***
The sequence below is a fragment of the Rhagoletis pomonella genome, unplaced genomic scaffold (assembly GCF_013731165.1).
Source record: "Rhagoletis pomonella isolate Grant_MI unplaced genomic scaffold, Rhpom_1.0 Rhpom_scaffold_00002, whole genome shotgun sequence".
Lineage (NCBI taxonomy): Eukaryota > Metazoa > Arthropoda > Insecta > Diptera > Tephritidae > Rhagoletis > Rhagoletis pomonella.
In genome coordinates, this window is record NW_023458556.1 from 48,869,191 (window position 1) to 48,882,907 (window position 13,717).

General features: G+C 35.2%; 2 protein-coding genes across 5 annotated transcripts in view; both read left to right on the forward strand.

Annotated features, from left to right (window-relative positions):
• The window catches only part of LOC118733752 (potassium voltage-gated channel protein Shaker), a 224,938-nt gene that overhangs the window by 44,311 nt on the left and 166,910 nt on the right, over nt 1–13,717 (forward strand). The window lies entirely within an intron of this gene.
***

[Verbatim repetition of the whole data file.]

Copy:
The sequence below is a fragment of the Rhagoletis pomonella genome, unplaced genomic scaffold (assembly GCF_013731165.1).
Source record: "Rhagoletis pomonella isolate Grant_MI unplaced genomic scaffold, Rhpom_1.0 Rhpom_scaffold_00002, whole genome shotgun sequence".
Lineage (NCBI taxonomy): Eukaryota > Metazoa > Arthropoda > Insecta > Diptera > Tephritidae > Rhagoletis > Rhagoletis pomonella.
In genome coordinates, this window is record NW_023458556.1 from 48,869,191 (window position 1) to 48,882,907 (window position 13,717).

General features: G+C 35.2%; 2 protein-coding genes across 5 annotated transcripts in view; both read left to right on the forward strand.

Annotated features, from left to right (window-relative positions):
• The window catches only part of LOC118733752 (potassium voltage-gated channel protein Shaker), a 224,938-nt gene that overhangs the window by 44,311 nt on the left and 166,910 nt on the right, over nt 1–13,717 (forward strand). The window lies entirely within an intron of this gene.